As always our first stop is at the local Visitor Center. This one is in the big beautiful old Union Station building. Here we get the scoop on what to see and where to go to see it. After watching a brief video of the history of Montgomery we walked up several blocks to see the state capitol building. Loads of history here.
Just a few blocks up from the Visitor Center is the Dexter Avenue King Memorial Baptist Church. Rev. Martin Luther King, Jr. served as pastor here from 1954-1960. The Montgomery bus boycott organized here in December 2, 1955.
The Court Square Fountain, established in 1885, sits in the middle of a historic district. Near here is where, in 1861, the telegram giving the order to fire on Fort Sumter was given which began the War Between the States.
Up the street a few more blocks is the Alabama State Capitol Building. “The Selma to Montgomery voting rights march led by Martin Luther King, Jr. ended at the foot of the capitol steps on March 25, 1965. Here Dr. King addressed 25,000 people.”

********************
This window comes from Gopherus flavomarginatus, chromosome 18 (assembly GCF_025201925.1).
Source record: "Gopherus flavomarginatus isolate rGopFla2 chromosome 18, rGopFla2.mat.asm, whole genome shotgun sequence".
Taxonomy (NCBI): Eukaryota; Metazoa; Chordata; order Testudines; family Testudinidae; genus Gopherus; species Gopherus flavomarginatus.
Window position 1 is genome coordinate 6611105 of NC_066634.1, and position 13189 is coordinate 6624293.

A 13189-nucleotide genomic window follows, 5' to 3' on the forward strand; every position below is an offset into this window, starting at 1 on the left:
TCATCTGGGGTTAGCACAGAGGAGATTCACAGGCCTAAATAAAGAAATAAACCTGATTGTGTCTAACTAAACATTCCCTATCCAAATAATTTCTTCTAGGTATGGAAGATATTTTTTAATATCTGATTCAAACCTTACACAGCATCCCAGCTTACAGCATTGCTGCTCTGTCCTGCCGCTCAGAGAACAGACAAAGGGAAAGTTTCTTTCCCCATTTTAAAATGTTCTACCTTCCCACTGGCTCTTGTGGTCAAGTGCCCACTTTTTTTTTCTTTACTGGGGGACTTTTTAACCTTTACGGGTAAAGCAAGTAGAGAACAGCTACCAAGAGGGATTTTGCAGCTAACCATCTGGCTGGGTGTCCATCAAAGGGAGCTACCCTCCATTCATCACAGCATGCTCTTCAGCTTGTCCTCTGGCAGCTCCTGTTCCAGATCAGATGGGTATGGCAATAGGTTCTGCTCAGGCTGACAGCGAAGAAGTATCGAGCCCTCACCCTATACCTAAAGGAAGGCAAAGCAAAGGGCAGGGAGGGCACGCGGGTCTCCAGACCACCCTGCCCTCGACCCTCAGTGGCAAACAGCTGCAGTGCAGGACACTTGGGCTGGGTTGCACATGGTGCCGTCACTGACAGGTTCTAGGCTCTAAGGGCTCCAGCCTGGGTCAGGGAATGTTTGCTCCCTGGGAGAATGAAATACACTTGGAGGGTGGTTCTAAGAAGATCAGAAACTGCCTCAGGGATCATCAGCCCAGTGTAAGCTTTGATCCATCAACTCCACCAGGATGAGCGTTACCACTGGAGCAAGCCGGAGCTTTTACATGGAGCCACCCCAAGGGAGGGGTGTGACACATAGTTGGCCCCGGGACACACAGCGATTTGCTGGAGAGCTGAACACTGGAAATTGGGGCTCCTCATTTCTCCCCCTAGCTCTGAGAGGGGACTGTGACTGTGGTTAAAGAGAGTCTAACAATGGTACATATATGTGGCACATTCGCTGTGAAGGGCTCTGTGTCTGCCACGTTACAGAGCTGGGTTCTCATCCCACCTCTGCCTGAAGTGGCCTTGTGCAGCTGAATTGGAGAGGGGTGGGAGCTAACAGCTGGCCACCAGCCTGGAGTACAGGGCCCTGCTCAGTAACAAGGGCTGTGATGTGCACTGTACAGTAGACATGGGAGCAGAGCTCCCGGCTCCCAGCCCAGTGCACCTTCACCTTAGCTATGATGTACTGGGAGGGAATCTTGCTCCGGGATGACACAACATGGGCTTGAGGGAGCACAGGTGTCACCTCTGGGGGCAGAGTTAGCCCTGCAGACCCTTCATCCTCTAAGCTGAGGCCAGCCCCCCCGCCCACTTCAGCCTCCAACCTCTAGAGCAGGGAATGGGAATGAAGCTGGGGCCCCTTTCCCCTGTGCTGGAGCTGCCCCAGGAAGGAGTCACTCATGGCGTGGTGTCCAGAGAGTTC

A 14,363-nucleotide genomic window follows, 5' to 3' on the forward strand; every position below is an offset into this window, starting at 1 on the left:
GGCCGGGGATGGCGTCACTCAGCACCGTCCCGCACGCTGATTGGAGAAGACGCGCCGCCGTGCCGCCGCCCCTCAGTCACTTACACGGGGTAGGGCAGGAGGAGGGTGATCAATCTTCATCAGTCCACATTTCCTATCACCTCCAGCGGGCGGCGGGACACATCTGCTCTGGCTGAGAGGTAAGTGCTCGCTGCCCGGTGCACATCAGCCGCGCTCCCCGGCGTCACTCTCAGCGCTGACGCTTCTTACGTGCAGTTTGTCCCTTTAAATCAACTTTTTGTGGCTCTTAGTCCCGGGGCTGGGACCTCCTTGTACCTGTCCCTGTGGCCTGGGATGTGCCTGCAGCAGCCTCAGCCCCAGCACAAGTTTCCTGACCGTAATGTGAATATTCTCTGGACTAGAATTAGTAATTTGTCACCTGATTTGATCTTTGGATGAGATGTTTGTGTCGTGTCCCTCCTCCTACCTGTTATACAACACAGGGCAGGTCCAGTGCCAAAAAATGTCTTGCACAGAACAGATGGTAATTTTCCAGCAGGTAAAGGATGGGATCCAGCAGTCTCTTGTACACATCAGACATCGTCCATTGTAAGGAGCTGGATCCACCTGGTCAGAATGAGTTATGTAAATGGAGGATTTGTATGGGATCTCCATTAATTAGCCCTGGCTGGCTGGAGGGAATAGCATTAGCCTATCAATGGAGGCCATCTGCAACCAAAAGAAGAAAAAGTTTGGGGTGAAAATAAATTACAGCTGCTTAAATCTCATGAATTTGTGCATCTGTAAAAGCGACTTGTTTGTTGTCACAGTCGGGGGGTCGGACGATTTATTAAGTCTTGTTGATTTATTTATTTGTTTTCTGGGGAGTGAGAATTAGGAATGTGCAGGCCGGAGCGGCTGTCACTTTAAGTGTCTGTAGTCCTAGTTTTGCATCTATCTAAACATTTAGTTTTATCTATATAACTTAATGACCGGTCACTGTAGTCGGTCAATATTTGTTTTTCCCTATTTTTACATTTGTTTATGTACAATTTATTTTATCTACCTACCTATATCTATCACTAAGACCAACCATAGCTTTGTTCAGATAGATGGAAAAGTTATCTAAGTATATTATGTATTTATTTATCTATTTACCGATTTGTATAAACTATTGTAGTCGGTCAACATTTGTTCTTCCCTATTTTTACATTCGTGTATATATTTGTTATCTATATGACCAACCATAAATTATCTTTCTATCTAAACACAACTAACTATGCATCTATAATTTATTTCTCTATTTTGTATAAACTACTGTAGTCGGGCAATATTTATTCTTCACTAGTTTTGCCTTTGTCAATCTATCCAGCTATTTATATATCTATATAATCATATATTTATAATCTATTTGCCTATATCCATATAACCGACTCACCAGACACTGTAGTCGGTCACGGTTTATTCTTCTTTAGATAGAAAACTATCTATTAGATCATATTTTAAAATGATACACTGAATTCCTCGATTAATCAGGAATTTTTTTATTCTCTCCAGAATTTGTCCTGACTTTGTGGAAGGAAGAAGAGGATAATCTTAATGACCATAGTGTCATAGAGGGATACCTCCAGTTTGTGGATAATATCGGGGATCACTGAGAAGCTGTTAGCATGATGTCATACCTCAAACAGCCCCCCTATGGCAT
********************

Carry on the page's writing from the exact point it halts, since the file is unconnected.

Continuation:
Near the capitol building is the First White House of the Confederacy. President Jefferson Davis and his family lived here until the Confederate capital moved to Richmond in the summer of 1861.
Country Music Superstar Hank Williams grew up here and is buried in a cemetery about one mile from here. He died in 1951 at the age of only 29. There is a Hank Williams Museum a few blocks from the capitol. Your Cheatin’ Heart, Dear John, Honky Tonkin, Move it on Over, Lovesick Blues, Lonesome Whistle, and Hey, Good Lookin are a few of my favorites. He had many many more.
At the end of a street by the Visitor Center we walked down a ramp and through a tunnel to the Riverfront Walk.
Down there we saw the remains of a cotton slide that was used to transport heavy cotton bales from the streets above to the waiting steamboats below.
Also docked there is the Hariott II Riverboat. It would have been a good day for a cruise but it was not running today, so we missed out on that.
There is so much more history here and more to see than what we did today. We’ll have to come back.